The Magazine


Sep 7, 1998, Vol. 3, No. 49 • By TOD LINDBERG
Widget tooltip
Single Page Print Larger Text Smaller Text Alerts

All of these questions need to be addressed in real time as this story continues to unfold. And the decisions Gore makes will have consequences. I find it difficult to believe that even the greatest politician, which Gore is not, could play this out without error. More likely, at the end of the road, rather than invincible, Gore will be wobbly himself.

Moreover, if Gore does end up running the show, the cleanup work will be immense. For six years now, the Democratic party has been organized around Bill Clinton, who was supposed to carry on through 2000 and then transfer party control to his heir apparent, Gore. Even absent scandal, this isn't an easy political transition. Recall the bloodshed and hard feelings when the Bush people took over from the Reagan people in 1988-89. If Gore moves into the White House before January 2001, there will be a huge amount of wreckage to clean up: Hard feelings are nothing next to the anger, betrayal, and recriminations at the end of this process. The party will be in tatters. And, oh no, whom should the new president pardon?

Another example from the career of Newt Gingrich: At least since 1993, the House Republican conference has been organized around the leadership of Gingrich. Does anybody seriously imagine that Democrats would have done something, had there been something to be done, to save Newt Gingrich in January 1997 if it had looked like the Republicans were about to eject him from the speaker's office? Would partisan Democrats in the House have reasoned that they would be better off with a weakened Speaker Gingrich than with a potentially strong successor? If so, they would have miscalculated badly. This was a speaker who, after being badly weakened, still reached a tax-cutting balanced-budget agreement with the White House -- not exactly a liberal Democratic priority.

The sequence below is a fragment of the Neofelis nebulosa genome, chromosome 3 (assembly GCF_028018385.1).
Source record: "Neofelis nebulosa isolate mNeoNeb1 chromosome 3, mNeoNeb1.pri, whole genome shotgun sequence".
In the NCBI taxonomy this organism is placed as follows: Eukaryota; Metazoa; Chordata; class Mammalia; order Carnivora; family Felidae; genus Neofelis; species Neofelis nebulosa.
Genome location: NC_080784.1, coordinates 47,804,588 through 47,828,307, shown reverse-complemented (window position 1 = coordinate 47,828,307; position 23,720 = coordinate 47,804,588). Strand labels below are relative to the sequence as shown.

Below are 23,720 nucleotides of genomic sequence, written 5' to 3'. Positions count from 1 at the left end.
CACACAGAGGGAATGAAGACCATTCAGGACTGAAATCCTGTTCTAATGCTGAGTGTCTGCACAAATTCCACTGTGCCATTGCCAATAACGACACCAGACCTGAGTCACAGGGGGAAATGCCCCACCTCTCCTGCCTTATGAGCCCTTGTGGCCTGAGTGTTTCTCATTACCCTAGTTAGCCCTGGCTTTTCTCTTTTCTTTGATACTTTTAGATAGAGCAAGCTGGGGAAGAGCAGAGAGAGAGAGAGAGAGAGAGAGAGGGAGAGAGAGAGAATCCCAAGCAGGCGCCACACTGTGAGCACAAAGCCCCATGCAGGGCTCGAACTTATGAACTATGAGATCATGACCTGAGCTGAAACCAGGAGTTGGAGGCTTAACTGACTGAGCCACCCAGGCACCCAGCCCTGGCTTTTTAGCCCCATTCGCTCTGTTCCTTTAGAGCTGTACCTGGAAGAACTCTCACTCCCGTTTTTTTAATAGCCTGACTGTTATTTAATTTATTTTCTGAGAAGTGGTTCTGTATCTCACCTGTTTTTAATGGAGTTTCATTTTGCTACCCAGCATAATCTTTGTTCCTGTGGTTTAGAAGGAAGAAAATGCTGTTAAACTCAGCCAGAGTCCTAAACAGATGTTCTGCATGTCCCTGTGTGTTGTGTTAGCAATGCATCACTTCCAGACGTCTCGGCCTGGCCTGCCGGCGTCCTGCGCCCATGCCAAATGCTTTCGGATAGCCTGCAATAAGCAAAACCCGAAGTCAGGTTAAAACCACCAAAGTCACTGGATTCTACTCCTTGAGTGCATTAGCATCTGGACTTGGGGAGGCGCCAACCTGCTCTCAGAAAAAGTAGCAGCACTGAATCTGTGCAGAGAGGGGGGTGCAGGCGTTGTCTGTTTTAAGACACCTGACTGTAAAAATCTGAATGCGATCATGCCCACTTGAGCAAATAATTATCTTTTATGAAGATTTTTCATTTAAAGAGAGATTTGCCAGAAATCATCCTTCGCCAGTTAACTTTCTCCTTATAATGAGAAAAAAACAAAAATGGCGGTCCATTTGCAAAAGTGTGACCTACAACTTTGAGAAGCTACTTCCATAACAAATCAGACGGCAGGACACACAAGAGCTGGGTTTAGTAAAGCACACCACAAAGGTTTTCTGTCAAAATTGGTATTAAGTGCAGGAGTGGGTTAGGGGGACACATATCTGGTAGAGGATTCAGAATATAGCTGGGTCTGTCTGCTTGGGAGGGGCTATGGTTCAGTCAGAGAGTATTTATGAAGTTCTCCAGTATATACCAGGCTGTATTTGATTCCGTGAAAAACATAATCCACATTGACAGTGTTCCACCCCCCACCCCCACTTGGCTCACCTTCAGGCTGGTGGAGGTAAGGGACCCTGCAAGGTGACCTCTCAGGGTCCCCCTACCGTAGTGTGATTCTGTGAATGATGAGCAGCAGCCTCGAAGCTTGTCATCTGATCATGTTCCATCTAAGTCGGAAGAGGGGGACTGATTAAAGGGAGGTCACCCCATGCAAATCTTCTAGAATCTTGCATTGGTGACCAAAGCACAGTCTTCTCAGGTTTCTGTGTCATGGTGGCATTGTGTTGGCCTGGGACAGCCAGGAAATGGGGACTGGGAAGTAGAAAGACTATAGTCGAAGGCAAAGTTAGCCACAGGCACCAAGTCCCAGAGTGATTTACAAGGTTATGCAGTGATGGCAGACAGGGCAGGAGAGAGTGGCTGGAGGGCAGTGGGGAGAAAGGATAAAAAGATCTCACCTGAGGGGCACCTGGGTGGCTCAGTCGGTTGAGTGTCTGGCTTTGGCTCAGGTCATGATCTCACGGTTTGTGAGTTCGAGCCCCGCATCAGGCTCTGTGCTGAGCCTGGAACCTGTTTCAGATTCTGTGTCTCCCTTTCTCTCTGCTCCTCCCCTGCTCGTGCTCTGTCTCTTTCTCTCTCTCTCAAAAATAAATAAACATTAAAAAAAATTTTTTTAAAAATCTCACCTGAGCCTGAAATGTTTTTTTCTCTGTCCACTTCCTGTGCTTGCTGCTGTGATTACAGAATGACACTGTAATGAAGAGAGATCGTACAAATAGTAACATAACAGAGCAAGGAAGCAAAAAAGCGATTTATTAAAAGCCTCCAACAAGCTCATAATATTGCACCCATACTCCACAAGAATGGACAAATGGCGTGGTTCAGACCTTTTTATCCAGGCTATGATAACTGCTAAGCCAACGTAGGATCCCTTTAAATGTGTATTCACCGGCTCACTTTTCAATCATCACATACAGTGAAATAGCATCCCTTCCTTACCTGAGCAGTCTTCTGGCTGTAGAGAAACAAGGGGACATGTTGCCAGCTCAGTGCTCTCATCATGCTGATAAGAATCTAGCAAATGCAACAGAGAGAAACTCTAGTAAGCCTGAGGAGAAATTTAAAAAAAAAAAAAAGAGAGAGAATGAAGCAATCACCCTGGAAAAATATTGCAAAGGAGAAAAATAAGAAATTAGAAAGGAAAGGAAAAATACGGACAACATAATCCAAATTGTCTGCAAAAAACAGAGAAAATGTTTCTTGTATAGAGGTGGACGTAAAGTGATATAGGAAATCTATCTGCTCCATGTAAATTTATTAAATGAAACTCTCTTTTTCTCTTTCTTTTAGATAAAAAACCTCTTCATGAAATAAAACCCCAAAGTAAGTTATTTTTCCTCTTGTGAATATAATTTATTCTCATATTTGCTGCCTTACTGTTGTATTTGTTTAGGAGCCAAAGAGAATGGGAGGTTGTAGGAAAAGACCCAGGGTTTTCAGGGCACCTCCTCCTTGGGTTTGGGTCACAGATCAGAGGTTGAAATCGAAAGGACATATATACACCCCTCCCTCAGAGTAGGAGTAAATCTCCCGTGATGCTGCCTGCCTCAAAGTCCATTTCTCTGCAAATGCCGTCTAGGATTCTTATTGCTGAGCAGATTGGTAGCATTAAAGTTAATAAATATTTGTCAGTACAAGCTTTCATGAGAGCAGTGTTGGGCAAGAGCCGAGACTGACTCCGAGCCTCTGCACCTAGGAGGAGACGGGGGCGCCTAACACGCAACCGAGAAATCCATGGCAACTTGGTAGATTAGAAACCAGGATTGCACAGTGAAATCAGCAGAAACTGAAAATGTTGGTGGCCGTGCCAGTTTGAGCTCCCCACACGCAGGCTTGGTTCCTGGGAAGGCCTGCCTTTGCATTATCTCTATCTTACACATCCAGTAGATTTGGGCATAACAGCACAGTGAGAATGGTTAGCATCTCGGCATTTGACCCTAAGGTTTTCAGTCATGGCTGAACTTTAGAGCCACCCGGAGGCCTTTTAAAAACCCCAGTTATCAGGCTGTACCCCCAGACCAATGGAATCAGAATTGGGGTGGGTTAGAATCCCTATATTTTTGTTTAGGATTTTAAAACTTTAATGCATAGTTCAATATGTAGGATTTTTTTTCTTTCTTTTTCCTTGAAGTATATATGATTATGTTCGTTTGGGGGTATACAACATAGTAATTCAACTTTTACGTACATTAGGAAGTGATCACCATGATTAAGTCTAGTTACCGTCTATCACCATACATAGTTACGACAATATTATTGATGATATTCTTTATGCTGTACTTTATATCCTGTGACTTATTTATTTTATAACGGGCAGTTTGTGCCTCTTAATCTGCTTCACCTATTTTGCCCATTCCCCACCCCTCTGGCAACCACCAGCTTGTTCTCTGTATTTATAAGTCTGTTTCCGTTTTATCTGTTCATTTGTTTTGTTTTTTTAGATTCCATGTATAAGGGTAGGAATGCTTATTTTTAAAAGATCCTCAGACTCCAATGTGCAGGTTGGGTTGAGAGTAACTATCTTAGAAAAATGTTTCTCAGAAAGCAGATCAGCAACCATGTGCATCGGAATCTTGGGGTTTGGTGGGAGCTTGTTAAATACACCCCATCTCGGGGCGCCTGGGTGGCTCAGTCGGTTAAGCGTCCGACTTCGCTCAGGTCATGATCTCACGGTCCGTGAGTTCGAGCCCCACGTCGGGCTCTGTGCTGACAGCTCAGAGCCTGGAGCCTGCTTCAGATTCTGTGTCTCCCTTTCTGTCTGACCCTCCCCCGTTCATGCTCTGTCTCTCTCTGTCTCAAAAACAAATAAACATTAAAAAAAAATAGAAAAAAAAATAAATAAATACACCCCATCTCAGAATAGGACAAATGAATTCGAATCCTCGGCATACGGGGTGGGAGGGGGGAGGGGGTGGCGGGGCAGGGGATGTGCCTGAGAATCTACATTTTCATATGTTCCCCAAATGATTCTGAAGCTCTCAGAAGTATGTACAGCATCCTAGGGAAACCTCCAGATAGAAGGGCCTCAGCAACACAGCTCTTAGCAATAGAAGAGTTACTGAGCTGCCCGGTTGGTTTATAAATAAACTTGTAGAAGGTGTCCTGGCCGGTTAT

No, House Democrats were quite sincere in their expressed desire to see Gingrich thrown off the cliff. They understood perfectly well that this would plunge House Republicans into chaos, and that chaos would constitute genuine political opportunity for Democrats.

Gerald Ford did not have an easy time of it when Nixon left office. His party got pounded at the polls. Congress made a successful grab for executive power. Saigon fell. The economy was a mess ("Whip Inflation Now!"). He faced a robust primary challenge. He lost the presidency to Jimmy Carter.

That strikes me as a more likely political model for the aftermath of Bill Clinton's collapse than the model the Dare to Do Nothing crowd is relying on. When Republicans say the president should step down, they should mean it. It's a matter of principle, sure. But since when can you have only one good reason for saying something?

Tod Lindberg is editorial-page editor of the Washington Times.